Greg wrote yesterday about the decision of the Columbus City and Franklin County Prosecutors to not pursue criminal charges against Stan Heffner.

Heffner, recall, was the subject of a scathing report from the Ohio Inspector General.  The Inspector General found that Heffner committed “wrongful acts or omissions” by (1) testifying to the legislature in support of a bill that could and ultimately did benefit a corporation with which he had entered into an agreement of employment; and (2) using his state issued cell phone and email account, as well as state employees, to pursue his private business interests.

This has generated some discussion, so we though a more detailed legal discussion was in order.

We discussed possible criminal charges after the IG report was released.  At the time, we identified two possible criminal charges:  Ethics Law Violations and Theft in Office.  Let’s look at each.

Ethics.  The possible statute is Ohio Revised Code 2921.42(A)(1).  This statute prohibits a public official from employing “the authority or influence of the public official’s office to secure authorization of any public contract in which the public official, a member of the public official’s family, or any of the public official’s business associates has an interest.”  At the time, we noted that this would be a difficult prosecution and could only be undertaken by a prosecutor “willing to be aggressive in ethics prosecutions.”  From a legal standpoint, there is really no caselaw that addresses this type of situation.  And the factual situation is complicated by the fact that Heffner, while acting improperly, didn’t testify in favor of a contract with ETS, nor did he directly approve the contract.

Ethics charges, which generally are misdemeanors, fall within the jurisdiction of the City of Columbus Prosecutor and the Franklin County Prosecutor.  The City Prosecutor is a Democrat, while the County Prosecutor is a Republican.  The statute we cited, however, is a felony within the exclusive jurisdiction of the Republican County prosecutor.

We consulted a former prosecutor with experience in ethics issues who now works as a defense attorney.  The attorney said, “While I might have made a different decision, I can’t really say that the Prosecutor’s decision to not pursue these charges was unreasonable.”

Theft in Office.  The applicable statute here is Revised Code § 2921.41.  The statute provides that “No public official or party official shall commit any theft offense. . . . The property or service involved is owned by this state . . .”  Theft offenses include the use of computers and equipment for purposes beyond authorization, as well as “theft of time” by state employees who pursued private interests while getting paid by the state.

In this previous post on the Delaware County Sheriff, we gave some examples of recent theft in office prosecutions in Ohio, including: a village administrator who kept the money the village received from the sale of two old garage doors from the fire department for scrap and used the village credit card to buy gas for his personal vehicle; and a village Mayor who falsified time sheets and used a car battery and a water pump for his pool.

The same former prosecutor, when asked about these charges, said, “This is a pretty cut and dried case and falls directly within the statute.  I never liked the idea of the state criminalizing what should be HR matters, but all state employees know that criminal charges for doing private business on state time remain a distinct possibility.”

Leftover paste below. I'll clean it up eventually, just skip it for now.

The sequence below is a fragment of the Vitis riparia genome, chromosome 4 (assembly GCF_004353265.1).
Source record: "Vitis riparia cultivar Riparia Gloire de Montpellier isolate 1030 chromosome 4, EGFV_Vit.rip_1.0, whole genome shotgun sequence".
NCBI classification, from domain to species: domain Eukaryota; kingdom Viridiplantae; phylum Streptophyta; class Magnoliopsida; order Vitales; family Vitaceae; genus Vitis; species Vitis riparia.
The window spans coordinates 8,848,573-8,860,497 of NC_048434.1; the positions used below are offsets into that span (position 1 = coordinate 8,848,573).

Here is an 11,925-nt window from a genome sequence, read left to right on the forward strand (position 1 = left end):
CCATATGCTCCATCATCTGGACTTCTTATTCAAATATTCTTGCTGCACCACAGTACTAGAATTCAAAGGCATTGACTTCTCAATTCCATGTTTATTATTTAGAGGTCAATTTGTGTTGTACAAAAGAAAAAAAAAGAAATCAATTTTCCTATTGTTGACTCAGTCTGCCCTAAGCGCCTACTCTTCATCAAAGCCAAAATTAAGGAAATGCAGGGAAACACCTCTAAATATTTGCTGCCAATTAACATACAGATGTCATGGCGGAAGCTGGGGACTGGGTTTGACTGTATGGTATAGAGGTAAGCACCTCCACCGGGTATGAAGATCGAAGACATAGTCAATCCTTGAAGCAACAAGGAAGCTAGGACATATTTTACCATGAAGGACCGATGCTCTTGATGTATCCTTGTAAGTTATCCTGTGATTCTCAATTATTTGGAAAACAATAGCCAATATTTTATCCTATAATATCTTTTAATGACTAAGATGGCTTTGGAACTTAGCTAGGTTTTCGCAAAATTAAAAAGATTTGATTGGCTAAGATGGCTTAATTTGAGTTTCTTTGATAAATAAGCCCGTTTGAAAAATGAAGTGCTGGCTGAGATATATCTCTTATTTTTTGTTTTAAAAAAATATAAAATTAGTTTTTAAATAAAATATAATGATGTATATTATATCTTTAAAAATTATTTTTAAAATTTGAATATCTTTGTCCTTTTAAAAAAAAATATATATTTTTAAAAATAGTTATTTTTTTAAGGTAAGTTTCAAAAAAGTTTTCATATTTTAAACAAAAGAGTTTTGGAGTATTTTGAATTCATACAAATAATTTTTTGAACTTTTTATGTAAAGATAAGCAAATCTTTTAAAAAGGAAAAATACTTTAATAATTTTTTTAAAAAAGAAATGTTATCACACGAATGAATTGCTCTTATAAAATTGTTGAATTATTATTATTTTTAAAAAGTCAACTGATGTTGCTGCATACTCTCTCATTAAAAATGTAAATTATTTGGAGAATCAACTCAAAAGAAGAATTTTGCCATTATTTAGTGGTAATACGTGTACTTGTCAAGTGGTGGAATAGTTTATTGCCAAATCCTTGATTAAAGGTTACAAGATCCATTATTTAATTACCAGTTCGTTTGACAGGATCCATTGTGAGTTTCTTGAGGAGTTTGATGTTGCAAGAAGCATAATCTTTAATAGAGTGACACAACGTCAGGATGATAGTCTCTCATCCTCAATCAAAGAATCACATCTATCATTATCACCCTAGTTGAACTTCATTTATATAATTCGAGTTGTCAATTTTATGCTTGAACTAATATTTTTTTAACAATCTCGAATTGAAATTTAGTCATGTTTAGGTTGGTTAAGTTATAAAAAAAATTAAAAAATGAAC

So what do we make of the decision by Republican Prosecutor Ron O’Brien to not file theft in office charges.

Initially, we wonder if O’Brien has a conflict of interest.  Even if not a direct conflict, he is a Republican asked to review possible charges against a high ranking member of a Republican Governor’s administration.  The decision on whether to indict – or not indict – a high ranking political figure would have more credibility if done by a non-political special prosecutor.

The real question is: how have similar cases been treated.

Let’s look at two recent cases.

In Brown County, the prosecutor indicted some ODNR employees for hunting while on state time.  The allegations in this case, like the allegations against Heffner, came to light after an Inspector General investigation.  The Brown County Prosecuting Attorney explained that the charges were justified because “these two men took public money and betrayed the public trust because they chose to hunt while being paid by taxpayers.”

It is hard to see how the Heffner case is different from the ODNR case.  In both instances, state employees chose to pursue private interests while being paid by the taxpayers.  If anything, Heffner’s case is worse because he used state resources to pursue his new career.

The second case is one from the Franklin County prosecutor.  Earlier this year, a school principal was indicted on a felony charge of theft on office (as well as two other felonies) and other charges when she misrepresented her salary on forms to make her children eligible for subsidized school lunches.  After admitting guilt, she was placed in a diversion program that could ultimately lead to the dismissal of the charges.

The important fact about the Jones case is that Jones did not receive a huge benefit.  News reports estimated that she received a benefit of only about $1,300.  While we don’t have an exact figure for the benefit received by Heffner, this isn’t important.  The important point is that O’Brien’s office has been willing to bring felony theft in office charges even when the amount of benefit to the employee is relatively small.

Conclusion:  it is hard to defend the decision of O’Brien here, as it appears to be inconsistent with the decisions made in other recent cases.    We will leave it to the comments section to speculate on motives for this disparate treatment.